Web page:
Transfer waivers are looked at on a case-by-case basis, and the grounds for approving or denying a student athlete’s waiver are considered confidential. John Heck, an Associate Commissioner of Governance and Compliance for the Colonial Athletic Association (CAA), gave some insight into the waiver process.

“It is very case-by-case specific, and every transfer case is different; there are no two cases that are the same,” Heck said.

Heck also mentioned a new waiver form added this year, called the “No Participation Opportunity Form.” This form is helpful to transfers who would not have had a chance to participate on the team at his or her original school.

“This form says that … if both athletic directors, but more specifically the athletic director of [the original institution] says the student athlete would not have had an opportunity to participate in athletics had he or she remained, that waiver is much more likely to get approved,” Heck said.

While Heck noted that many transfers have included this form in their waiver requests this calendar year, it is not applicable to student-athletes who are simply looking for increased playing time and opportunity.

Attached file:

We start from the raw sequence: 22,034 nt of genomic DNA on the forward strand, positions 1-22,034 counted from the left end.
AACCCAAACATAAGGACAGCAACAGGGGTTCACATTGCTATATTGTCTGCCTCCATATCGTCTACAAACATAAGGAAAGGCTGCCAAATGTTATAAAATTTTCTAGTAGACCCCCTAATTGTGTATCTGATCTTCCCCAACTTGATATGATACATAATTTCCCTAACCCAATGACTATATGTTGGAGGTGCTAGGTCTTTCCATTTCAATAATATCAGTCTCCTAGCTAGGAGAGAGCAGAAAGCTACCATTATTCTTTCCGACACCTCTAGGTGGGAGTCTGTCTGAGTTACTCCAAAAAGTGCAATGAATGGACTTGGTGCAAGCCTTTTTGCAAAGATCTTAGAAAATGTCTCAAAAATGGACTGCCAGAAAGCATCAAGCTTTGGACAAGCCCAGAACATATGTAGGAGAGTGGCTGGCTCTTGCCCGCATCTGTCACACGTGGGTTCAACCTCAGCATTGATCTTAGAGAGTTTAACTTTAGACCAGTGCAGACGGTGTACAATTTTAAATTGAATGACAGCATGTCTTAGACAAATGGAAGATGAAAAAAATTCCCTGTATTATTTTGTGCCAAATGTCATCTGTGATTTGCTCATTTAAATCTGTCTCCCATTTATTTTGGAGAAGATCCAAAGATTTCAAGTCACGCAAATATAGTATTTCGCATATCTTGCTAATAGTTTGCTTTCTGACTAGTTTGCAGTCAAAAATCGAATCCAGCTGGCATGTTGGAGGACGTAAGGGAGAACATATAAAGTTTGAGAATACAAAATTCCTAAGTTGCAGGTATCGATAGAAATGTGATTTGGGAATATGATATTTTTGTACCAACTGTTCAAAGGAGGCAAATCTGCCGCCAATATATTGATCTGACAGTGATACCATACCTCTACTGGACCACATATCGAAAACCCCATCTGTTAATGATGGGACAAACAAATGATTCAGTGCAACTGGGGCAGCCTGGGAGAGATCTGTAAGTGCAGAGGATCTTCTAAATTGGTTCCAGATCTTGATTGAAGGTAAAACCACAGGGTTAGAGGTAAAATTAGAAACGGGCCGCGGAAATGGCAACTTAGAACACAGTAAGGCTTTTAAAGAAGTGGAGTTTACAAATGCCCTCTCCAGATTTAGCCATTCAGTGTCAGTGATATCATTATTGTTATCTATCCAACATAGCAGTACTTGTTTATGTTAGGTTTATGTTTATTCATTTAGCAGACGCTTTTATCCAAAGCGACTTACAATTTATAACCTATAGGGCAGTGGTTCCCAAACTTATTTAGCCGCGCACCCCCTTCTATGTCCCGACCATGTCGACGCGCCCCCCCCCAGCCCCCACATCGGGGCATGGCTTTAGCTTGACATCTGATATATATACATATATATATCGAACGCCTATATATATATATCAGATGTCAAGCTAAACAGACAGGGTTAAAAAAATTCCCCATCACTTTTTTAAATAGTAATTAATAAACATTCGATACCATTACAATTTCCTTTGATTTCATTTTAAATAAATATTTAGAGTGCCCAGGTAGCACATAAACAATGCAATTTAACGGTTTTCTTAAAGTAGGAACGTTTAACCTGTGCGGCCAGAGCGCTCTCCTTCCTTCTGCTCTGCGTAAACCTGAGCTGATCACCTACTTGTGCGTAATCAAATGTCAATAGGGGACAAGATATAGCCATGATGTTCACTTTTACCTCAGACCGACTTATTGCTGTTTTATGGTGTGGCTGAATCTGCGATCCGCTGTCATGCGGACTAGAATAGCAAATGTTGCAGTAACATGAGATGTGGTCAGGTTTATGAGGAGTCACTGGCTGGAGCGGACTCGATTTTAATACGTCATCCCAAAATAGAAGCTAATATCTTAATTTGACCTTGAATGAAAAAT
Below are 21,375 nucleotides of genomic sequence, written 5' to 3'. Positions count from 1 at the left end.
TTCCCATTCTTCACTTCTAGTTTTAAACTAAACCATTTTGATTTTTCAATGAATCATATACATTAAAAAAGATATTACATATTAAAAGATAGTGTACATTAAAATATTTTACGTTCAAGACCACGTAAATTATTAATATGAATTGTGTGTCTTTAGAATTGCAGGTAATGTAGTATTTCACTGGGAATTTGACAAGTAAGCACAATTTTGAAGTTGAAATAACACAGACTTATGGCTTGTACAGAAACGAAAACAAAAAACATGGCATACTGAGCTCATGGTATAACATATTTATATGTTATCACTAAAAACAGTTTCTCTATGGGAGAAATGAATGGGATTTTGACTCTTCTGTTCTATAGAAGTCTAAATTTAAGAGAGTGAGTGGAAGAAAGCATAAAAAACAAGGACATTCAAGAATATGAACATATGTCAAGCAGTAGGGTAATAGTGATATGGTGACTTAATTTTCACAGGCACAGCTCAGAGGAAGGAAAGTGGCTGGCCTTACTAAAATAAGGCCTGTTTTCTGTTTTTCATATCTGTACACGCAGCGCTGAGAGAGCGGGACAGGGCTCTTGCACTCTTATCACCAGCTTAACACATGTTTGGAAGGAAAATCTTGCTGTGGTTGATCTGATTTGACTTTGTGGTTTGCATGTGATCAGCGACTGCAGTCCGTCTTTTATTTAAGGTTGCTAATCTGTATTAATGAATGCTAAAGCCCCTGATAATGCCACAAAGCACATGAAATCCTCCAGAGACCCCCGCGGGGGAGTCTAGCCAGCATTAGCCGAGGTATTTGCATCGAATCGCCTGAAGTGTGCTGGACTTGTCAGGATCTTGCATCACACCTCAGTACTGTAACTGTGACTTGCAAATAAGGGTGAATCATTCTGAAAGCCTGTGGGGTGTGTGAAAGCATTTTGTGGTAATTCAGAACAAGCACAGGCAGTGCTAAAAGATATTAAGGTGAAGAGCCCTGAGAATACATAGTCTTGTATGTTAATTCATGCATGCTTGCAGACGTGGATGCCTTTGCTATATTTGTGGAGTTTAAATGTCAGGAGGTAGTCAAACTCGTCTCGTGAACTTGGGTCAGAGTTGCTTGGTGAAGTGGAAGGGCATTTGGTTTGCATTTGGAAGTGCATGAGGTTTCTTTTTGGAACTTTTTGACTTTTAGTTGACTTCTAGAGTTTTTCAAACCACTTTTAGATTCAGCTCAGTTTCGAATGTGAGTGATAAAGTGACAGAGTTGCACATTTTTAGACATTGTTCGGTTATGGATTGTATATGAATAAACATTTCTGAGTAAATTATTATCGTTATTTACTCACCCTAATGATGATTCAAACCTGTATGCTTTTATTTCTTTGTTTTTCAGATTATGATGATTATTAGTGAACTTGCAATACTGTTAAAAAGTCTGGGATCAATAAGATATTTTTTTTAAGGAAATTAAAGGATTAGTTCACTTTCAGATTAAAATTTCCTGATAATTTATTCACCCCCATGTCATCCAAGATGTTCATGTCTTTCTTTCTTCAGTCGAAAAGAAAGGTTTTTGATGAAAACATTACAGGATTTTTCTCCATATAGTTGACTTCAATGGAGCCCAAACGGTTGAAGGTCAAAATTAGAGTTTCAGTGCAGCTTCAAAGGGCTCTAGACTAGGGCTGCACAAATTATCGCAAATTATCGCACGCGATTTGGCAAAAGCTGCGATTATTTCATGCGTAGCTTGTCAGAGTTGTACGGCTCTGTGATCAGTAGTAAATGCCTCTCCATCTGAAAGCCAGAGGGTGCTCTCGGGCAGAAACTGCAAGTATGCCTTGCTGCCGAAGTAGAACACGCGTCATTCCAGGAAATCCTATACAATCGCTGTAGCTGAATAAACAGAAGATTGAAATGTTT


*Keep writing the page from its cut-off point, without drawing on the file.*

The one-time exception proposal could be the golden ticket for first-time transfers who are looking for an increase in opportunity or a change in college for a multitude of reasons.

But for current transfers like Ochefu, an approval of a waiver was still needed. Luckily for the Blue Hens, that waiver was granted, and he will be eligible for the rest of the season. Having the senior forward available this season is something that Coach Martin Ingelsby is sure to be elated about.

“We look for high character kids and competitors, [while also] looking for positional fit and need,” Ingelsby said of Delaware’s approach to the transfer portal.

While Ingelsby did call the portal “a really good thing” for college basketball, he also acknowledged the downsides it poses to mid-major schools.

“Major programs have changed their recruiting philosophies; they’re actively pursuing the Transfer Portal,” Ingelsby said. “We can’t go out and fill a spot [left by a transferring player] in June.”

Such a situation happened this past June when forward Justyn Mutts transferred from Delaware to Virginia Tech. The Blue Hens were fortunate to welcome Ochefu to the team to help mitigate the loss of Mutts’ inside presence.

If a one-time exception rule is added to men’s and women’s basketball, it could become even more common to see star mid-major players transfer to Power Five programs. That prospect, though, is simply the nature of the beast.

“It kind of hurts the mid-major programs, but I think that keeping it the same for everybody will be the most fair way,” Painter said regarding the transfer portal and waiver process.

Of course, Delaware has had its own benefits via the transfer portal, such as former standout guard Nate Darling from the University of Alabama-Birmingham or Painter himself. There will always be two sides to the coin, no matter the school.

“We’ve been hurt by guys leaving, but we also benefited from good players coming into our program,” Ingelbsy said. “So it is a two-way street, it’s a necessary evil in college basketball right now.”